Cooper v. Aaron – Case Brief Summary
Summary of Cooper v. Aaron, 358 U.S. 1, 78 S. Ct. 1401, 3 L. Ed. 2d 5 (1958).
The Arkansas governor and state legislature were displeased with the Supreme Court’s decision in Brown v. Board of Education and refused to comply with court orders to implement desegregation of the state’s schools. The governor and legislature insisted that state government officials had no duty to comply with court orders based on the Supreme Court’s interpretation of the constitution.
The school board of Little Rock, Arkansas had sought to implement a program of desegregation. Due to resistance by the state government and public hostility, however, the presence of federal troops was necessary to enable nine black children to attend the school.
The school board petitioned the district court to suspend court orders to implement the desegregation program for a period of two and a half years, claiming that the disruption made it impossible to maintain a sound education program.
The district court granted the petition, stating that the attendance of the black students had caused disruption and acts of violence directed toward the students under conditions of chaos, bedlam, and turmoil. The Eighth Circuit reversed and ordered the program of desegregation to continue. This appeal resulted.
- Are state government officials bound to comply with Supreme Court rulings and court orders based upon the Supreme Court’s interpretation of the Constitution?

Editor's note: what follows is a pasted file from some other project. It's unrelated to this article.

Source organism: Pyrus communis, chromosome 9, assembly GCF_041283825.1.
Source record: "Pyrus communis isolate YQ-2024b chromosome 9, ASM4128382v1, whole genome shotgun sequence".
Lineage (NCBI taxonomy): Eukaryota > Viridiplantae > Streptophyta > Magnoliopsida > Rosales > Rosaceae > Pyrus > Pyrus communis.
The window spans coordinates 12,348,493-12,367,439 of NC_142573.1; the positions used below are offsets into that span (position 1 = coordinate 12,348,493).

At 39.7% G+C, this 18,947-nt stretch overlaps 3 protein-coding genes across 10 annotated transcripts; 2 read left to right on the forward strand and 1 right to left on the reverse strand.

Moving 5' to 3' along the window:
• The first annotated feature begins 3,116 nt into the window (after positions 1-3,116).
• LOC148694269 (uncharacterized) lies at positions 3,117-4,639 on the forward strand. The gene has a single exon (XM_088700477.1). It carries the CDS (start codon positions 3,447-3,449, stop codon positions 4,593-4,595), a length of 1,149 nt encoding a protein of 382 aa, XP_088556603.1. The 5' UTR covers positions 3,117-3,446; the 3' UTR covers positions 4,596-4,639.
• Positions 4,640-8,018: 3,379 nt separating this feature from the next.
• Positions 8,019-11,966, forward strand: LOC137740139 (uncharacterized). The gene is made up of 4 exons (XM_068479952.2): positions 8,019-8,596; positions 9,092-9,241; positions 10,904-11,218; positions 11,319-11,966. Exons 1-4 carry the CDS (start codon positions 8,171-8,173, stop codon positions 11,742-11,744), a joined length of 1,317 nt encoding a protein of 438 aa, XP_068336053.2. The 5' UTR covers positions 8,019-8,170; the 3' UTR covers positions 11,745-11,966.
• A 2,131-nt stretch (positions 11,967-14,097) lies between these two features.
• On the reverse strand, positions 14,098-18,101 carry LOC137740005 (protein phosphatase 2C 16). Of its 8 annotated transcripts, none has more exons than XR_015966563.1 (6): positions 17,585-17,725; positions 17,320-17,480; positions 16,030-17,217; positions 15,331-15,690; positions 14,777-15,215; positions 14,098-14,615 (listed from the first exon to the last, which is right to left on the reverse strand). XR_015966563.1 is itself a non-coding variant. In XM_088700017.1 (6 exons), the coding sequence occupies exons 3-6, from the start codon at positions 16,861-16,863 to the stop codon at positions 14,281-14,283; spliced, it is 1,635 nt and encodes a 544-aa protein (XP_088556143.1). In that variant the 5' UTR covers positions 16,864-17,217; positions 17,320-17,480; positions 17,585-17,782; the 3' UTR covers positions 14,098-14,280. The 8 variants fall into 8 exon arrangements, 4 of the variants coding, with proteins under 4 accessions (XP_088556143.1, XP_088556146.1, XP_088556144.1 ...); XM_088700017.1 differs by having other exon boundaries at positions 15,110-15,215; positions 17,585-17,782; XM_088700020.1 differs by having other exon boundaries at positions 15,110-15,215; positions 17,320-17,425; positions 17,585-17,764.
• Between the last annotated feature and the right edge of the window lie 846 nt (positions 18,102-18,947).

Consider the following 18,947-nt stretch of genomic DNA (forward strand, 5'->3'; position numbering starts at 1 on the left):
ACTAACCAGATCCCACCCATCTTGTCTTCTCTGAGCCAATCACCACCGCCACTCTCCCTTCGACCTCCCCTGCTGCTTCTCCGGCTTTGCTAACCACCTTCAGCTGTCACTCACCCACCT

Holding and Rule (Warren, per curiam)
- Yes. State government officials are bound to comply with Supreme Court rulings and court orders based upon the Supreme Court’s interpretation of the Constitution.
The United States Constitution is the supreme law of the land per the Supremacy Clause of Article VI. In Marbury v. Madison, the federal judiciary was declared the supreme authority with respect to Constitutional interpretation. Marbury v. Madison has been respected by this Court and the nation as a permanent and indispensable component of the American constitutional system of government.
The Supreme Court’s interpretation of the Fourteenth Amendment in Brown v. Board of Education case is therefore binding on the states and state officials. By refusing to conform to the Supreme Court’s interpretation of the Constitution and precedent, state government officials violate their oath to support the Constitution. To rule otherwise would make the Constitution a solemn mockery.
Judgment affirmed. The school board must continue the program of desegregation.